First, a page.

A notable leader I was working with discovered the importance of dialog with his team and others throughout the organization. While I observed great results when we worked together, I’d been out of touch with him for a while when we reconnected. I was expecting to hear about how time consuming this kind of conversation is and that he’d decided that dialog was pulling him away from all the urgent things that required his attention.
Surprisingly, this leader reported that the time spent in dialog with his team and others (both 1:1 and in groups) was time that was more than made up in increased productivity. “More than ever before, everyone is pulling in the same direction. This means that we get more done in a shorter period of time.” I was thrilled to hear that his attention to more dialog was actually a time-saver, helping with alignment, commitment, and forward movement. He had stepped up to the next level of leadership, doing exactly what he needed to go from great results to remarkable ones through the transformation that occurs through this special kind of conversation.
Having a dialog is an opportunity for discovery and growth, an activity that can change minds and hearts as well as move the people involved forward into a better future for the greater good. It isn’t quick. It doesn’t often happen on the run in a hallway or a one minute conversation. It takes intent, skill, and time. It can transform.
William Isaacs, author of Dialogue and the Art of Thinking Together (1999, Doubleday) defines dialogue thus: “a sustained collective inquiry into the processes, assumptions, and certainties that comprise everyday life”. This is the kind of conversation that creates a space for understanding each other’s views; in effect, it is “thinking together”.
Isaacs indicates the four key principles of dialog are:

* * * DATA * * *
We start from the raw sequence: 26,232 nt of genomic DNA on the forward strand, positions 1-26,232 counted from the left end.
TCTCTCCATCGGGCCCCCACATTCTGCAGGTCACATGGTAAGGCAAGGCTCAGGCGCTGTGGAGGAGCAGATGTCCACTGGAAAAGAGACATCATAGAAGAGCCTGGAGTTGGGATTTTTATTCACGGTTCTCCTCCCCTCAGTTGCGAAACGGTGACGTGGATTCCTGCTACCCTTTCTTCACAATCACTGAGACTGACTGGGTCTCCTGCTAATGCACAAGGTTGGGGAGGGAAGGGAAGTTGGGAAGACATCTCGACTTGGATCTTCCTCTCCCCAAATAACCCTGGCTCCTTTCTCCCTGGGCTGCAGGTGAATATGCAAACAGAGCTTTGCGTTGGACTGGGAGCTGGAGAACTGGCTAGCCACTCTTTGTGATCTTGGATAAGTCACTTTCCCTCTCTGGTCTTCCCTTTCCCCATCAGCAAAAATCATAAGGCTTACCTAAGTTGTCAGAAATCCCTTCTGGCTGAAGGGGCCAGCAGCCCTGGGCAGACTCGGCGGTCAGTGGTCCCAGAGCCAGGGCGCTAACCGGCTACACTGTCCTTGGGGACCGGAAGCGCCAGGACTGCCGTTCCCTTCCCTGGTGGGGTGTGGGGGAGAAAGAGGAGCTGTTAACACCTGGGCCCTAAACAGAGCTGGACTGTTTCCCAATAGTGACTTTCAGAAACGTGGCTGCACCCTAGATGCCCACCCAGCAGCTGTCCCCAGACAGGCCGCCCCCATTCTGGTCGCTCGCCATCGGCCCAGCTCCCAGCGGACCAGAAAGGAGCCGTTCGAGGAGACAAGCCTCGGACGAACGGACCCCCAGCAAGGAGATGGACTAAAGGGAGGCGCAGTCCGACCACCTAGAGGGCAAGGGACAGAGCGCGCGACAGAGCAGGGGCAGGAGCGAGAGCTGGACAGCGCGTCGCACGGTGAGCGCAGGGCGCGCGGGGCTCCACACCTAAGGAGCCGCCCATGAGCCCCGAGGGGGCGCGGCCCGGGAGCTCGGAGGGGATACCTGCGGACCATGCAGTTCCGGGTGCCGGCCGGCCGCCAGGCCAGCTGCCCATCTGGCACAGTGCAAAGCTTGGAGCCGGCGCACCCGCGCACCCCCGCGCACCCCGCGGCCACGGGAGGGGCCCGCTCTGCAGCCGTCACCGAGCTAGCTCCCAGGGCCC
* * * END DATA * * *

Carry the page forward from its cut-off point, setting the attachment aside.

Listening to put ourselves in touch with a larger whole. We aren’t just listening to parts of the conversation, but the intention is to listen for context and connections. We listen to see the whole person “enfolded” in all parts of the conversation. This requires stillness and presence that we’re largely not used to in our organizations, but it is essential.
Respecting defined as “looking again” at someone for understanding what has created their experience. This requires us to focus on a wide array of views and to hold them all at the same time. This is not about reaching agreement, but is more about being able to tolerate differences that may arise.
Suspending by learning to reflect in the moment. We come to realize and understand what is happening in our thoughts as they arise. Suspending requires us to hold our opinions, certainties and judgments in a way that promotes self-understanding as well as the understanding of others.
Voicing by asking ourselves “what needs to be expressed now?” and to choose to speak at that moment or to trust the silence that comes from it.
Having the intention and allowing the time for dialog is more than just a conversation. It’s a process that can transform you and your organization through collective wisdom while at the same time resulting in increased productivity and successful outcomes. It takes time and intention. But as the leader I know has highlighted, this can be a case for “slowing down to speed up”.